Like the ACA 2.0 bills, the Biden plan would raise the ACA benchmark to gold (80% AV), improve subsidies down the line, and cap premiums as a percentage of income at 8.5%. Here the language does imply that all comers are eligible for subsidies, regardless of access to other insurance: "This means that no family buying insurance on the individual marketplace, regardless of income, will have to spend more than 8.5% of their income on health insurance." But is that implication accidental? It's not spelled out that those with access to other insurance are subsidy eligible. Topher Spiro of the Center for American Progress, who helped design Medicare for America, asserts that the proposal's announced $750 billion/10 year price tag would not cover that extension of subsidy eligibility.

[Update, 7/29: The plan does state, "If a family is covered by their employer but can get a better deal with the [marketplace's] 8.5% premium cap, they can switch to a plan on the individual marketplace, too."  I missed that. But Spiro's point about cost remains. And it's not entirely clear whether people at lower income levels, who would pay a lower percentage of income for the public option or other marketplace plans, can buy in at their prescribed income percentage if their employer offers insurance, or whether they'd have to pay 8.5% of income for a benchmark plan under those circumstances.]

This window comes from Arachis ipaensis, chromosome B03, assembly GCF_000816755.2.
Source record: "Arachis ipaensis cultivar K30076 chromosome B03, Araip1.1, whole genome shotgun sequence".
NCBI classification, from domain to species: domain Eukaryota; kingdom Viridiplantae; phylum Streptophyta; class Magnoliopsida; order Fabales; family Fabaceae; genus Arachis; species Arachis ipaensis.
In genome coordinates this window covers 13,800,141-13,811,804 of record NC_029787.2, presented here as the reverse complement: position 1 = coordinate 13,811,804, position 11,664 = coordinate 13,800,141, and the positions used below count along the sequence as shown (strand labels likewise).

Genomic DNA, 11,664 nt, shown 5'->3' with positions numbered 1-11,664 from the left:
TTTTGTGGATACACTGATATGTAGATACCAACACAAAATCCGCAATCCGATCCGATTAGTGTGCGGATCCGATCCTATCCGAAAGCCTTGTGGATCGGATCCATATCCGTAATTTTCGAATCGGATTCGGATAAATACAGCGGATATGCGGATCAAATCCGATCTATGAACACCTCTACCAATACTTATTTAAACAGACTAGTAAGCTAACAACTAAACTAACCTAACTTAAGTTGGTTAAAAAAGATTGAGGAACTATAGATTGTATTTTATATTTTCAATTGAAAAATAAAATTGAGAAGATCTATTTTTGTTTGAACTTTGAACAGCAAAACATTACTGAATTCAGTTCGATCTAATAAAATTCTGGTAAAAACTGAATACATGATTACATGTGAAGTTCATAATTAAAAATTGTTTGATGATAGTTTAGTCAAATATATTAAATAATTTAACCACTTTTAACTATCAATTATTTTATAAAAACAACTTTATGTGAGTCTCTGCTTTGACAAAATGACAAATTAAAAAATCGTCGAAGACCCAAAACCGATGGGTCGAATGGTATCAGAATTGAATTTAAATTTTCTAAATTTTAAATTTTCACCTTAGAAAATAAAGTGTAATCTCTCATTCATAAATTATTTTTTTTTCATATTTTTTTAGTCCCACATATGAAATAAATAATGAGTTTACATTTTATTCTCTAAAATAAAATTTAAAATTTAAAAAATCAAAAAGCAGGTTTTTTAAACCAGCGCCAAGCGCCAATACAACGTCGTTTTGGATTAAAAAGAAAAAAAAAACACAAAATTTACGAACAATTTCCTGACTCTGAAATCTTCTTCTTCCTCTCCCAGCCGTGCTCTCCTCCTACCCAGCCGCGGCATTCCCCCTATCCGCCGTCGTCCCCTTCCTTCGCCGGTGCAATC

Biden's plan would also open the public option at zero cost to  people in states that refused to implement the ACA Medicaid expansion whose incomes would have qualified them for Medicaid (i.e., those with comes up to 138% FPL). That also is a leaf of sorts taken from  Medicare for America, which would fold Medicaid into the revamped "Medicare" and enroll those with incomes up to 200% FPL income at zero premium with zero out-of-pocket cost. As Larry Levitt of the Kaiser Family Foundation and others have pointed out, this option might lead states that have accepted the ACA expansion to drop it -- in favor of a new public plan that presumably would be accepted by more providers and pay something like Medicare (not Medicaid) rates. Arguably, this option implies the need for the public option to absorb Medicaid, as the Medicare for America creators decided it must.

Like Medicare for America, the Biden plan would empower Medicare to negotiate drug prices, establish a drug price review board, albeit specifically for biotech drugs, and impose price increase controls on other drugs. The plan would also end balance billing. Biden further pledges to work to repeal the Hyde Amendment, roll back restrictive state abortion laws, restore Planned Parenthood funding, restore LGBTQ protections. and do a host of other good stuff, some by administrative rule, and some by legislation that would probably depend on a Democratic House and Senate and an end to the filibuster.